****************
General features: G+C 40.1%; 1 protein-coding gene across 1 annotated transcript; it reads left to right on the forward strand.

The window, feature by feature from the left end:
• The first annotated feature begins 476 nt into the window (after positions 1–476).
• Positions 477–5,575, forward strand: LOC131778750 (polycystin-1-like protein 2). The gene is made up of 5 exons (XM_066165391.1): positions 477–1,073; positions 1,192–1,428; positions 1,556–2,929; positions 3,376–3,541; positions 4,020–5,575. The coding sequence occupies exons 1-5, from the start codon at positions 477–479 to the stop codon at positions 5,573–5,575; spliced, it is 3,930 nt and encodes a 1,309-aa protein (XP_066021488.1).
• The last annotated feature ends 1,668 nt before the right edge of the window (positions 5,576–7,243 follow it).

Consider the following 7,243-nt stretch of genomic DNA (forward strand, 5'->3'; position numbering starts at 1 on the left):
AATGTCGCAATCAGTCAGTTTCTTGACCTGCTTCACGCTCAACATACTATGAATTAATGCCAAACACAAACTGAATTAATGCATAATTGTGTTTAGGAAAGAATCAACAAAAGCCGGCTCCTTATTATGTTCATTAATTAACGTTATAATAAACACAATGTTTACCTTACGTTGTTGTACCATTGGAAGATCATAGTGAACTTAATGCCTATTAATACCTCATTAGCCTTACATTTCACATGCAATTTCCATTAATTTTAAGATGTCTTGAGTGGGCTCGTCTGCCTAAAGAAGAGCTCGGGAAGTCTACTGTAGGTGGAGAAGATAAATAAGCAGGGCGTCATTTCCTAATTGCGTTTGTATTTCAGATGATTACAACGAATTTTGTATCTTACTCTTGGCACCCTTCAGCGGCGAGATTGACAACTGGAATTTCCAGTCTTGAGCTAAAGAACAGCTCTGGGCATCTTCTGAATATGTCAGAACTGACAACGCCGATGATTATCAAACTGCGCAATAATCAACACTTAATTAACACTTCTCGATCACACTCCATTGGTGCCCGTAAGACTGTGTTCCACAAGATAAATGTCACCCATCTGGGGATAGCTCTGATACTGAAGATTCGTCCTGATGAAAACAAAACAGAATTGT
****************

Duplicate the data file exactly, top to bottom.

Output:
General features: G+C 40.1%; 1 protein-coding gene across 1 annotated transcript; it reads left to right on the forward strand.

The window, feature by feature from the left end:
• The first annotated feature begins 476 nt into the window (after positions 1–476).
• Positions 477–5,575, forward strand: LOC131778750 (polycystin-1-like protein 2). The gene is made up of 5 exons (XM_066165391.1): positions 477–1,073; positions 1,192–1,428; positions 1,556–2,929; positions 3,376–3,541; positions 4,020–5,575. The coding sequence occupies exons 1-5, from the start codon at positions 477–479 to the stop codon at positions 5,573–5,575; spliced, it is 3,930 nt and encodes a 1,309-aa protein (XP_066021488.1).
• The last annotated feature ends 1,668 nt before the right edge of the window (positions 5,576–7,243 follow it).

Consider the following 7,243-nt stretch of genomic DNA (forward strand, 5'->3'; position numbering starts at 1 on the left):
AATGTCGCAATCAGTCAGTTTCTTGACCTGCTTCACGCTCAACATACTATGAATTAATGCCAAACACAAACTGAATTAATGCATAATTGTGTTTAGGAAAGAATCAACAAAAGCCGGCTCCTTATTATGTTCATTAATTAACGTTATAATAAACACAATGTTTACCTTACGTTGTTGTACCATTGGAAGATCATAGTGAACTTAATGCCTATTAATACCTCATTAGCCTTACATTTCACATGCAATTTCCATTAATTTTAAGATGTCTTGAGTGGGCTCGTCTGCCTAAAGAAGAGCTCGGGAAGTCTACTGTAGGTGGAGAAGATAAATAAGCAGGGCGTCATTTCCTAATTGCGTTTGTATTTCAGATGATTACAACGAATTTTGTATCTTACTCTTGGCACCCTTCAGCGGCGAGATTGACAACTGGAATTTCCAGTCTTGAGCTAAAGAACAGCTCTGGGCATCTTCTGAATATGTCAGAACTGACAACGCCGATGATTATCAAACTGCGCAATAATCAACACTTAATTAACACTTCTCGATCACACTCCATTGGTGCCCGTAAGACTGTGTTCCACAAGATAAATGTCACCCATCTGGGGATAGCTCTGATACTGAAGATTCGTCCTGATGAAAACAAAACAGAATTGT